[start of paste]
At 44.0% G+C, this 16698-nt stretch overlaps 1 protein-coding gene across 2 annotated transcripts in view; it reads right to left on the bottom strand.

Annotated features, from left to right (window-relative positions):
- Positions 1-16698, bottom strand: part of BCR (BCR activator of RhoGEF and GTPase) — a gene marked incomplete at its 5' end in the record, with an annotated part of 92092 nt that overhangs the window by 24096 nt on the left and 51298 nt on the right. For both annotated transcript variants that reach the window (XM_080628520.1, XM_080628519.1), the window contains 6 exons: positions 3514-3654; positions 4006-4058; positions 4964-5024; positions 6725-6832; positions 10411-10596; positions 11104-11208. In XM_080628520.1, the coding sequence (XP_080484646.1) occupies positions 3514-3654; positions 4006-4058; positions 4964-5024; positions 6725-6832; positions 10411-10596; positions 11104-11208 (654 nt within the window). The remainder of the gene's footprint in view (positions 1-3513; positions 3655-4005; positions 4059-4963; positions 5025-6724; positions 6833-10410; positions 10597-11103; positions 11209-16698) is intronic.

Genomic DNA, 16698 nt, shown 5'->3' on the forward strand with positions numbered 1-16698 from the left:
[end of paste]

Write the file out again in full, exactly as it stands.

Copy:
At 44.0% G+C, this 16698-nt stretch overlaps 1 protein-coding gene across 2 annotated transcripts in view; it reads right to left on the bottom strand.

Annotated features, from left to right (window-relative positions):
- Positions 1-16698, bottom strand: part of BCR (BCR activator of RhoGEF and GTPase) — a gene marked incomplete at its 5' end in the record, with an annotated part of 92092 nt that overhangs the window by 24096 nt on the left and 51298 nt on the right. For both annotated transcript variants that reach the window (XM_080628520.1, XM_080628519.1), the window contains 6 exons: positions 3514-3654; positions 4006-4058; positions 4964-5024; positions 6725-6832; positions 10411-10596; positions 11104-11208. In XM_080628520.1, the coding sequence (XP_080484646.1) occupies positions 3514-3654; positions 4006-4058; positions 4964-5024; positions 6725-6832; positions 10411-10596; positions 11104-11208 (654 nt within the window). The remainder of the gene's footprint in view (positions 1-3513; positions 3655-4005; positions 4059-4963; positions 5025-6724; positions 6833-10410; positions 10597-11103; positions 11209-16698) is intronic.

Genomic DNA, 16698 nt, shown 5'->3' on the forward strand with positions numbered 1-16698 from the left: